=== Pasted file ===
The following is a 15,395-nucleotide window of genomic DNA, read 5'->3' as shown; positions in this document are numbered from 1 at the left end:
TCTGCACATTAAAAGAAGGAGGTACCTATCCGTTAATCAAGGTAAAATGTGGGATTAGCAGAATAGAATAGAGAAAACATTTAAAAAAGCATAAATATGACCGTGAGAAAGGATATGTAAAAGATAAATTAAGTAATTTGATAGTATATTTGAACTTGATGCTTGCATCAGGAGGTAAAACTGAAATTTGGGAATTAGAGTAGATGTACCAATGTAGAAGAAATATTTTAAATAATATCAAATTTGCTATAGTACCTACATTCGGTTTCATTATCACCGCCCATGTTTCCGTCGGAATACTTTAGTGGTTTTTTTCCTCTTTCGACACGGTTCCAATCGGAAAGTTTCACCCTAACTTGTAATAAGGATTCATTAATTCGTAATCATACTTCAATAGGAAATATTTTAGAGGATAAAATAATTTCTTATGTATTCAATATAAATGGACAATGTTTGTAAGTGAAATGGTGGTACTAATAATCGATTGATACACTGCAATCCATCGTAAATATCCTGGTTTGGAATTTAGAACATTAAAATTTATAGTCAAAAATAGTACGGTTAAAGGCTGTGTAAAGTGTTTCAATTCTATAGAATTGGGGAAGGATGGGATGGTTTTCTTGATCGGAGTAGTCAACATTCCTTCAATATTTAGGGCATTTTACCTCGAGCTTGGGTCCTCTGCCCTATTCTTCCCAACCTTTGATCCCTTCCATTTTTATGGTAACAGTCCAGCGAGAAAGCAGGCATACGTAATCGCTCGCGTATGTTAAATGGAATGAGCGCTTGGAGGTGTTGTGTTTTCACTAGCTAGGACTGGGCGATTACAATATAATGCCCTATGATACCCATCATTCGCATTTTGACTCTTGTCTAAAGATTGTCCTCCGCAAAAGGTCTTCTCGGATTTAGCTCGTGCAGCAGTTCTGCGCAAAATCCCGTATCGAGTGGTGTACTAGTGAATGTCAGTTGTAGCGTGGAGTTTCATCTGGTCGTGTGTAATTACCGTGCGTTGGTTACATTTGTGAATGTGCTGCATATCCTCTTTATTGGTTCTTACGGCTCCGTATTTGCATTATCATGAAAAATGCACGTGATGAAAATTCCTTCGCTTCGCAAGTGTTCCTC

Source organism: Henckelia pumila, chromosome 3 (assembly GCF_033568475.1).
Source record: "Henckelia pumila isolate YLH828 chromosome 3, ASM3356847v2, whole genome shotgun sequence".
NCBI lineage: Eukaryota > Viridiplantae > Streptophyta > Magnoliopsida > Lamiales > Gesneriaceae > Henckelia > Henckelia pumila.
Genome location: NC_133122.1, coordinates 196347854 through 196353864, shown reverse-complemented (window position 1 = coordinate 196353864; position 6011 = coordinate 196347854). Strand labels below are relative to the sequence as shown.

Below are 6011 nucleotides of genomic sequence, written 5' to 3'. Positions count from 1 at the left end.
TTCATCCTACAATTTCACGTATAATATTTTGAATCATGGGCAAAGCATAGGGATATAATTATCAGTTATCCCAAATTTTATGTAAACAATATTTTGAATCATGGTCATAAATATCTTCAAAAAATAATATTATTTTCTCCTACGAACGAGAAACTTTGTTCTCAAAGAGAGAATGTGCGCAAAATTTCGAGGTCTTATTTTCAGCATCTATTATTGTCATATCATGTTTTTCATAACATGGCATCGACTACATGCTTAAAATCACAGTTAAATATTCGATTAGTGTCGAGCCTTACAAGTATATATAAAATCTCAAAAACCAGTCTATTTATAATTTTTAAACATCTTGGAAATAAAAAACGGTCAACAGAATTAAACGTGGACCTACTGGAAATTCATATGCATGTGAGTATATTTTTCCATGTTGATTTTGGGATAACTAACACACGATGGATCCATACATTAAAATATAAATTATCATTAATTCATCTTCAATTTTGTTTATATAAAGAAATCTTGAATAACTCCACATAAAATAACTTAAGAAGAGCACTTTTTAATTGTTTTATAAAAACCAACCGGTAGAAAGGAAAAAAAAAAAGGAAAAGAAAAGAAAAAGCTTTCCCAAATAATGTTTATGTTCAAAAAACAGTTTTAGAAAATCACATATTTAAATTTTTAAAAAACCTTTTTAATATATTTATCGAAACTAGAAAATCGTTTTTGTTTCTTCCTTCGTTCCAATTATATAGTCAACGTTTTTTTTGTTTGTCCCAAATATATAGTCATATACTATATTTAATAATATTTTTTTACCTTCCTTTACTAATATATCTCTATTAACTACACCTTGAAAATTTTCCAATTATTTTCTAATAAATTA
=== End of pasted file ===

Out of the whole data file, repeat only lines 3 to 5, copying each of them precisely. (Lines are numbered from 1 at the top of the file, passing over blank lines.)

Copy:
Source organism: Henckelia pumila, chromosome 3 (assembly GCF_033568475.1).
Source record: "Henckelia pumila isolate YLH828 chromosome 3, ASM3356847v2, whole genome shotgun sequence".
NCBI lineage: Eukaryota > Viridiplantae > Streptophyta > Magnoliopsida > Lamiales > Gesneriaceae > Henckelia > Henckelia pumila.